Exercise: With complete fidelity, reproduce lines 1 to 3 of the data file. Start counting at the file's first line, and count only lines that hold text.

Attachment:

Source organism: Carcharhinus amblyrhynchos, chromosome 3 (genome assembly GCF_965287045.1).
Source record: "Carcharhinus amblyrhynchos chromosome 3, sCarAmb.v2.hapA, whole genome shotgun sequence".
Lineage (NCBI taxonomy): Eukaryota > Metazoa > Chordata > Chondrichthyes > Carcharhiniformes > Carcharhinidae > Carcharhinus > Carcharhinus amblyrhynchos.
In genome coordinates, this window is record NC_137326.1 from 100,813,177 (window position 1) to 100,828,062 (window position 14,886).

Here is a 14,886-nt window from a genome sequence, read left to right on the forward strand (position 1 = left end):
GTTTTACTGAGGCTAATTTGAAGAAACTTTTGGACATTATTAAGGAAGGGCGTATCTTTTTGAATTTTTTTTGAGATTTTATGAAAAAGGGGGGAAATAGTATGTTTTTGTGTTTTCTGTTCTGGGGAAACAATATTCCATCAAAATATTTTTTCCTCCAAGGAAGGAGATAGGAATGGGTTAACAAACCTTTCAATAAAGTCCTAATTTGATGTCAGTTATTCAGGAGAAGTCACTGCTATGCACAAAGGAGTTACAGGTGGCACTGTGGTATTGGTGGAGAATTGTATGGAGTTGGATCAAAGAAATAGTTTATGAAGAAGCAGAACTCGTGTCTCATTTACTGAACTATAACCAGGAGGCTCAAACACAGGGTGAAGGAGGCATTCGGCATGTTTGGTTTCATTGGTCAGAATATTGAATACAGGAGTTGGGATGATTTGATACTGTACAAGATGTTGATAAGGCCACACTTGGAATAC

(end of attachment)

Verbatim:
Source organism: Carcharhinus amblyrhynchos, chromosome 3 (genome assembly GCF_965287045.1).
Source record: "Carcharhinus amblyrhynchos chromosome 3, sCarAmb.v2.hapA, whole genome shotgun sequence".
Lineage (NCBI taxonomy): Eukaryota > Metazoa > Chordata > Chondrichthyes > Carcharhiniformes > Carcharhinidae > Carcharhinus > Carcharhinus amblyrhynchos.